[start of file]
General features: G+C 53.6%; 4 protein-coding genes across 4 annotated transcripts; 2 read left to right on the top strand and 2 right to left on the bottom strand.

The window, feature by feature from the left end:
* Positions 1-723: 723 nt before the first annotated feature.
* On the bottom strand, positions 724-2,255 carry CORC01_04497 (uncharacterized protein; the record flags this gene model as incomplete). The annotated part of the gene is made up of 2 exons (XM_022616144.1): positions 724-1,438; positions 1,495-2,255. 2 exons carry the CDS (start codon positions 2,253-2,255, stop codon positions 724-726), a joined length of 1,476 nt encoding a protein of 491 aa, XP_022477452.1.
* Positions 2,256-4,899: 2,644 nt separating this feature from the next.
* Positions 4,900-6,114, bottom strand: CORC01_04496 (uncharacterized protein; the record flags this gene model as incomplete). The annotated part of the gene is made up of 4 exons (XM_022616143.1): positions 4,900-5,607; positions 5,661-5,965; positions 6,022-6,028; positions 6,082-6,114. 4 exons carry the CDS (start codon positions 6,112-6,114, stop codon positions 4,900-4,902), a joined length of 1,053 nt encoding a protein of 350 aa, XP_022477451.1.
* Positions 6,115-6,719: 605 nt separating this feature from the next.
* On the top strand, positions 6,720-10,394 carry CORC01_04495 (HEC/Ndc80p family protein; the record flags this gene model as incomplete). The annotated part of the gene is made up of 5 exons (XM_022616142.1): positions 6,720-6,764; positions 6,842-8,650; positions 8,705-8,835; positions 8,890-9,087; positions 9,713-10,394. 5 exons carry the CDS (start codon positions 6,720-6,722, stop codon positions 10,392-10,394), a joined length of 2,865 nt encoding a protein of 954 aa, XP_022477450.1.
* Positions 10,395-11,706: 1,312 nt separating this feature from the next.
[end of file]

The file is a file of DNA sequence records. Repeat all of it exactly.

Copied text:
General features: G+C 53.6%; 4 protein-coding genes across 4 annotated transcripts; 2 read left to right on the top strand and 2 right to left on the bottom strand.

The window, feature by feature from the left end:
* Positions 1-723: 723 nt before the first annotated feature.
* On the bottom strand, positions 724-2,255 carry CORC01_04497 (uncharacterized protein; the record flags this gene model as incomplete). The annotated part of the gene is made up of 2 exons (XM_022616144.1): positions 724-1,438; positions 1,495-2,255. 2 exons carry the CDS (start codon positions 2,253-2,255, stop codon positions 724-726), a joined length of 1,476 nt encoding a protein of 491 aa, XP_022477452.1.
* Positions 2,256-4,899: 2,644 nt separating this feature from the next.
* Positions 4,900-6,114, bottom strand: CORC01_04496 (uncharacterized protein; the record flags this gene model as incomplete). The annotated part of the gene is made up of 4 exons (XM_022616143.1): positions 4,900-5,607; positions 5,661-5,965; positions 6,022-6,028; positions 6,082-6,114. 4 exons carry the CDS (start codon positions 6,112-6,114, stop codon positions 4,900-4,902), a joined length of 1,053 nt encoding a protein of 350 aa, XP_022477451.1.
* Positions 6,115-6,719: 605 nt separating this feature from the next.
* On the top strand, positions 6,720-10,394 carry CORC01_04495 (HEC/Ndc80p family protein; the record flags this gene model as incomplete). The annotated part of the gene is made up of 5 exons (XM_022616142.1): positions 6,720-6,764; positions 6,842-8,650; positions 8,705-8,835; positions 8,890-9,087; positions 9,713-10,394. 5 exons carry the CDS (start codon positions 6,720-6,722, stop codon positions 10,392-10,394), a joined length of 2,865 nt encoding a protein of 954 aa, XP_022477450.1.
* Positions 10,395-11,706: 1,312 nt separating this feature from the next.